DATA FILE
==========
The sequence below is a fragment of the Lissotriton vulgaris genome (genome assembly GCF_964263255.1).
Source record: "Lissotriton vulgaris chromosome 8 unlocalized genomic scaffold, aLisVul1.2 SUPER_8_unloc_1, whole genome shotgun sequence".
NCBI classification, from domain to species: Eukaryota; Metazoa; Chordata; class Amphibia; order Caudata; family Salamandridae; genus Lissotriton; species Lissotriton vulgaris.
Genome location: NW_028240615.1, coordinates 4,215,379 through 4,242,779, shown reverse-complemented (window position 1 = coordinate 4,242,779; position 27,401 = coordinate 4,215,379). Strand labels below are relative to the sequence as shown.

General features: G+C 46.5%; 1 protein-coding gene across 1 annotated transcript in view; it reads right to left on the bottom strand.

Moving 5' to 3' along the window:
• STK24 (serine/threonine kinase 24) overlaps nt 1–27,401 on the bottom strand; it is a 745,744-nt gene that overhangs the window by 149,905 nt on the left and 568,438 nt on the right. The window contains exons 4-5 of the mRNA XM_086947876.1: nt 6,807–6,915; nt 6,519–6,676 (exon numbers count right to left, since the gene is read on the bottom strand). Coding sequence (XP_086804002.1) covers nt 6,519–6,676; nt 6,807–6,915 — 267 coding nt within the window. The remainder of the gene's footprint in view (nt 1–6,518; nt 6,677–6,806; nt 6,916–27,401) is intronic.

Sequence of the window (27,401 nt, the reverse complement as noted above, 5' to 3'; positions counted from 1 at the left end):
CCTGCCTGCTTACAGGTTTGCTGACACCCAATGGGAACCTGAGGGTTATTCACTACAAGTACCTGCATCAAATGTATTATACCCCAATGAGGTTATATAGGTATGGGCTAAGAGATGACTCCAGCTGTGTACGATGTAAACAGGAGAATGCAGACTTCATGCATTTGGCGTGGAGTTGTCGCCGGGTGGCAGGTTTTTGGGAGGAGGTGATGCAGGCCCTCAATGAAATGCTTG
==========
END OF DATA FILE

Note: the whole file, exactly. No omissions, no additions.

The sequence below is a fragment of the Lissotriton vulgaris genome (genome assembly GCF_964263255.1).
Source record: "Lissotriton vulgaris chromosome 8 unlocalized genomic scaffold, aLisVul1.2 SUPER_8_unloc_1, whole genome shotgun sequence".
NCBI classification, from domain to species: Eukaryota; Metazoa; Chordata; class Amphibia; order Caudata; family Salamandridae; genus Lissotriton; species Lissotriton vulgaris.
Genome location: NW_028240615.1, coordinates 4,215,379 through 4,242,779, shown reverse-complemented (window position 1 = coordinate 4,242,779; position 27,401 = coordinate 4,215,379). Strand labels below are relative to the sequence as shown.

General features: G+C 46.5%; 1 protein-coding gene across 1 annotated transcript in view; it reads right to left on the bottom strand.

Moving 5' to 3' along the window:
• STK24 (serine/threonine kinase 24) overlaps nt 1–27,401 on the bottom strand; it is a 745,744-nt gene that overhangs the window by 149,905 nt on the left and 568,438 nt on the right. The window contains exons 4-5 of the mRNA XM_086947876.1: nt 6,807–6,915; nt 6,519–6,676 (exon numbers count right to left, since the gene is read on the bottom strand). Coding sequence (XP_086804002.1) covers nt 6,519–6,676; nt 6,807–6,915 — 267 coding nt within the window. The remainder of the gene's footprint in view (nt 1–6,518; nt 6,677–6,806; nt 6,916–27,401) is intronic.

Sequence of the window (27,401 nt, the reverse complement as noted above, 5' to 3'; positions counted from 1 at the left end):
CCTGCCTGCTTACAGGTTTGCTGACACCCAATGGGAACCTGAGGGTTATTCACTACAAGTACCTGCATCAAATGTATTATACCCCAATGAGGTTATATAGGTATGGGCTAAGAGATGACTCCAGCTGTGTACGATGTAAACAGGAGAATGCAGACTTCATGCATTTGGCGTGGAGTTGTCGCCGGGTGGCAGGTTTTTGGGAGGAGGTGATGCAGGCCCTCAATGAAATGCTTG